ra has an area of about 50,000 square miles, and is one of the richest in Brazil. Its produce comprises sugar, coffee, cocoa, cotton, tobacco, spices, fruit, cabinet and dye woods, India rubber, etc. Its population at the last census, taken in 1877, amounted to 952,624 inhabitants, that of the capital, the city and port of Ceara, being about 40,000. Although Ceara is the principal seaport at which lines of English, French, American, Brazilian, and other steamers regularly call, prior to the commencement of the harbor improvements it was almost an open roadstead, passengers and goods having to be conveyed by lighters and boats between vessels and the shore. The official statistics of the trade and shipping of the port show that an income of £35,750 per annum will be collected by the Ceara harbor corporation from the dues which they are authorized by their concession to charge on all imports and exports and on the vessels using the port and from the rent of the bonded warehouses.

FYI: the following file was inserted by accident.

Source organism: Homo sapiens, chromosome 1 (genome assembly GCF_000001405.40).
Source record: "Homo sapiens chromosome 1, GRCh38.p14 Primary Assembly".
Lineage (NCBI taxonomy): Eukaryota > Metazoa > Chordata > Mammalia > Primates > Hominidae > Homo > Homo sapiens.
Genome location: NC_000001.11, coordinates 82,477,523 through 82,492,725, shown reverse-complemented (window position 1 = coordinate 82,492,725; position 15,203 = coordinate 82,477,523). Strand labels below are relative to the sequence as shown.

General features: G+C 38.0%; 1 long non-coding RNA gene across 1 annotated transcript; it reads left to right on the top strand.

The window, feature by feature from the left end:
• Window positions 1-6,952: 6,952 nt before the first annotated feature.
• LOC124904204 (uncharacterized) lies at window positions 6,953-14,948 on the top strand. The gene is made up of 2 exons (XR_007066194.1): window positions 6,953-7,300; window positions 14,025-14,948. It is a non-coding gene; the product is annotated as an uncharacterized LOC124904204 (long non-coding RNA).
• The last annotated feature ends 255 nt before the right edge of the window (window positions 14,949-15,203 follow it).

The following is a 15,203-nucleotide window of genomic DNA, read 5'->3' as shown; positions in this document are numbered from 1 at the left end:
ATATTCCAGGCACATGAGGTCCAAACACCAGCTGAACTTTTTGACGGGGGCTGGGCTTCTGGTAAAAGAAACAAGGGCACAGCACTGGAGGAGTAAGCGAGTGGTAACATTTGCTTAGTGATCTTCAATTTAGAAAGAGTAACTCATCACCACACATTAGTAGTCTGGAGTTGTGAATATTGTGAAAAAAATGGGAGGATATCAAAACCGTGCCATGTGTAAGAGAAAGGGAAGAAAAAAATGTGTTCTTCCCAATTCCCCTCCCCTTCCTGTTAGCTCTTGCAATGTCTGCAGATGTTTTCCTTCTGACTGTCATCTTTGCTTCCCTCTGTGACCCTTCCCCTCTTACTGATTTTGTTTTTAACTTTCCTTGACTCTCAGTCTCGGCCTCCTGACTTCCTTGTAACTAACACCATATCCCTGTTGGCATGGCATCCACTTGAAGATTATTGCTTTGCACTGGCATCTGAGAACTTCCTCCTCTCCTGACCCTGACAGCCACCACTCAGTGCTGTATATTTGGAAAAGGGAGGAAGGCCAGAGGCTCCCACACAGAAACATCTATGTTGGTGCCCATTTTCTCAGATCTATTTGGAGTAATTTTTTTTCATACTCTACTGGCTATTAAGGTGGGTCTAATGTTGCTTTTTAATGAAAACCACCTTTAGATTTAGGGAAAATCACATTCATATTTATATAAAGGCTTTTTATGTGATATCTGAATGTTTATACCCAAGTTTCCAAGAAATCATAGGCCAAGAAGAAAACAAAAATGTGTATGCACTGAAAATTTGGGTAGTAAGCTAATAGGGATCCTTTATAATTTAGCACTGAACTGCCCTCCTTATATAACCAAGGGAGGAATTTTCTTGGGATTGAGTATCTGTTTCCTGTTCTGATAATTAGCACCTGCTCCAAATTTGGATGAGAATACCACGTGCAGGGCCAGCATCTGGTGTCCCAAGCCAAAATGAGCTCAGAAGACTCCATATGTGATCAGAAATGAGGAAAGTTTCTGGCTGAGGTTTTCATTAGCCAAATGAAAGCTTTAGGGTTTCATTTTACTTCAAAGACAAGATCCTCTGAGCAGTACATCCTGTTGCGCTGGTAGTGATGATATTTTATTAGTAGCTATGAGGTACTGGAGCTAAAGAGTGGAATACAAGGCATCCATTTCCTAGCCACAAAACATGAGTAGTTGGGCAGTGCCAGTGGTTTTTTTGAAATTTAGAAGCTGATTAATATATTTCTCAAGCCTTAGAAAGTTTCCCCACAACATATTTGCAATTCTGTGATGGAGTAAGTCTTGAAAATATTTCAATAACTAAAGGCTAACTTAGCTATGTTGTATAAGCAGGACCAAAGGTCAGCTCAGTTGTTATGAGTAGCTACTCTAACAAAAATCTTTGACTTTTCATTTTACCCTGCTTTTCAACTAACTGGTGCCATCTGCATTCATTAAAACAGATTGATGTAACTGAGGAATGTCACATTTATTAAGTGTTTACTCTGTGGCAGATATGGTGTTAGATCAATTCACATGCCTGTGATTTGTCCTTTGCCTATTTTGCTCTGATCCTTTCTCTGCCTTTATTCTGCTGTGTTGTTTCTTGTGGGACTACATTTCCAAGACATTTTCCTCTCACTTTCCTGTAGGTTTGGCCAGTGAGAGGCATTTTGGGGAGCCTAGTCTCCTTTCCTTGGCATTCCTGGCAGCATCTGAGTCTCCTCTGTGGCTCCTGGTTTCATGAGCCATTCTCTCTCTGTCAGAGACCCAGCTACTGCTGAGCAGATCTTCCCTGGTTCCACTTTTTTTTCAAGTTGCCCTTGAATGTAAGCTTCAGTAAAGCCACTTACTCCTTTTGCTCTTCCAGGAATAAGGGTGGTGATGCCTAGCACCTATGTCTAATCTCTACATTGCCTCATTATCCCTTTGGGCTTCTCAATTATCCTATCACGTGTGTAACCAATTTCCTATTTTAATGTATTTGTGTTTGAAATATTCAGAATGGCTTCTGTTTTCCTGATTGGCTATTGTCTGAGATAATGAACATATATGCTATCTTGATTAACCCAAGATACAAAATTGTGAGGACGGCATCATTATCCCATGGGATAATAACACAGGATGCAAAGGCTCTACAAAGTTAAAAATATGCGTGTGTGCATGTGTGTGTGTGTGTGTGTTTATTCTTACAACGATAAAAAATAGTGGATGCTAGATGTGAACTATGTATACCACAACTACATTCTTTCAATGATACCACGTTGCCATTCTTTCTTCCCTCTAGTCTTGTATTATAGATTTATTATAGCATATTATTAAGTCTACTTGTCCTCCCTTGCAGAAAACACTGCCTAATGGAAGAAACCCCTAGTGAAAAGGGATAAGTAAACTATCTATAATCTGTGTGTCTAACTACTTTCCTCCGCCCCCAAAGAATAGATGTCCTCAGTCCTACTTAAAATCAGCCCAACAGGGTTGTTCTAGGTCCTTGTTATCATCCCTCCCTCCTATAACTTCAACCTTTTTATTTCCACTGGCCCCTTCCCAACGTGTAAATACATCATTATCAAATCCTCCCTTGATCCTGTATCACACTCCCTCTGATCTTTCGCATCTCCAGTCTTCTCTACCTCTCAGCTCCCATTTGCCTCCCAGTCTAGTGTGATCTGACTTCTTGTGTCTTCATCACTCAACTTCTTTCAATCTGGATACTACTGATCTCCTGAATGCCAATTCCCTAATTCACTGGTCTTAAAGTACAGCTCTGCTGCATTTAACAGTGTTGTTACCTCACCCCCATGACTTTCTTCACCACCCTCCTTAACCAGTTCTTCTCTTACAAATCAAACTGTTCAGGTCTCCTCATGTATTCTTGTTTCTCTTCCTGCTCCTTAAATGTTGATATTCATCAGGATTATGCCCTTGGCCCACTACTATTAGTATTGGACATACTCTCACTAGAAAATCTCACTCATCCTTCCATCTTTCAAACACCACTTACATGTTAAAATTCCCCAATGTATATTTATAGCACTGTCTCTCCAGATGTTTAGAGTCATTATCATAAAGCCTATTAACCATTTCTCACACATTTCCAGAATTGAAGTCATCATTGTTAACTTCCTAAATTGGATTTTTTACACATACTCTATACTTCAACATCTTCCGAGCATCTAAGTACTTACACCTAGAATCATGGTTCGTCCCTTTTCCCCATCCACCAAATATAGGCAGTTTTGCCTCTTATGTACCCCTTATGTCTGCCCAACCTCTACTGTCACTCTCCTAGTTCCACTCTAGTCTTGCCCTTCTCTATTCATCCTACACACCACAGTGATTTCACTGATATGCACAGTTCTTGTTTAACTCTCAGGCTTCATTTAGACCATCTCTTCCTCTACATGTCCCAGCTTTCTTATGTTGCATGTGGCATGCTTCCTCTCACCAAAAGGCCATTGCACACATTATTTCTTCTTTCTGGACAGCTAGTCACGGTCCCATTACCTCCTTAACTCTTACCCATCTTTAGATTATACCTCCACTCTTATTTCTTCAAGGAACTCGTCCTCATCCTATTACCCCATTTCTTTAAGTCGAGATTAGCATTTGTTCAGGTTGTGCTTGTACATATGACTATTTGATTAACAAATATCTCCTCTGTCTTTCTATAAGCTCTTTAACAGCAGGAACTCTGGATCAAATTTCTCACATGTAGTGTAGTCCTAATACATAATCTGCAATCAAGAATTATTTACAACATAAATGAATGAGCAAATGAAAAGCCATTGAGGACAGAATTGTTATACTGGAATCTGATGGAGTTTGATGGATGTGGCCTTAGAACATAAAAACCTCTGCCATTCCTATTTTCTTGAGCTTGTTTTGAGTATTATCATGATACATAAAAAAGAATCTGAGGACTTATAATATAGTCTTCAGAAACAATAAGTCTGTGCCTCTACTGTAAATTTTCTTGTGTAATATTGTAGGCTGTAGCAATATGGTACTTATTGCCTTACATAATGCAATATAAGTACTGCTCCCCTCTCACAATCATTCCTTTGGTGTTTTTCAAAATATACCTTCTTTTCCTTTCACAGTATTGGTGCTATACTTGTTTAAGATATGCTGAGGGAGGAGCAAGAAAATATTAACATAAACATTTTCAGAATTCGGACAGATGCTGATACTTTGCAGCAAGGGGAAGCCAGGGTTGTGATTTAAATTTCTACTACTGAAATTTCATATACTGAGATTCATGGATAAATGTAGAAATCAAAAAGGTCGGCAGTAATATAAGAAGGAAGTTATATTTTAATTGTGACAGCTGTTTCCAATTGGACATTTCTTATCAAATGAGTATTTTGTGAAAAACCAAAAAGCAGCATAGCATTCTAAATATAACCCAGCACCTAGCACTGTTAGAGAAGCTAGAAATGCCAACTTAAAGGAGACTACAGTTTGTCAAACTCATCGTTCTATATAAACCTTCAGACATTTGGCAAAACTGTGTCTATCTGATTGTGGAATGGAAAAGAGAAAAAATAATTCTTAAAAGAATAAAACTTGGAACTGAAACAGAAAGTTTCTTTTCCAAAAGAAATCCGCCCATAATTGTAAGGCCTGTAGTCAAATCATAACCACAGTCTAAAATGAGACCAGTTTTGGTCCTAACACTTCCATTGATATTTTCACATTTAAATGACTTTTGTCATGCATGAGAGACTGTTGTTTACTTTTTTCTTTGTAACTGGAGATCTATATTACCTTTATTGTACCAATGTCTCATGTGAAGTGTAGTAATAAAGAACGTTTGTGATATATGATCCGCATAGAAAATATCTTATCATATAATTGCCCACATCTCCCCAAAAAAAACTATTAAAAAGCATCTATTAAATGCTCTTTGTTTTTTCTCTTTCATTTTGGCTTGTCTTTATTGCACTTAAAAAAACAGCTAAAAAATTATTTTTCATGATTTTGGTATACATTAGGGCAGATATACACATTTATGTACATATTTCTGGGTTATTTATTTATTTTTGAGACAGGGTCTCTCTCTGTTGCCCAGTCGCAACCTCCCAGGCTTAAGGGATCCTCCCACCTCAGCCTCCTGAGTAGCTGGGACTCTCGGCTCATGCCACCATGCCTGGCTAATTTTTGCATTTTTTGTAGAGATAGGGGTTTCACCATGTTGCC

[Illustration: NEW HARBOR WO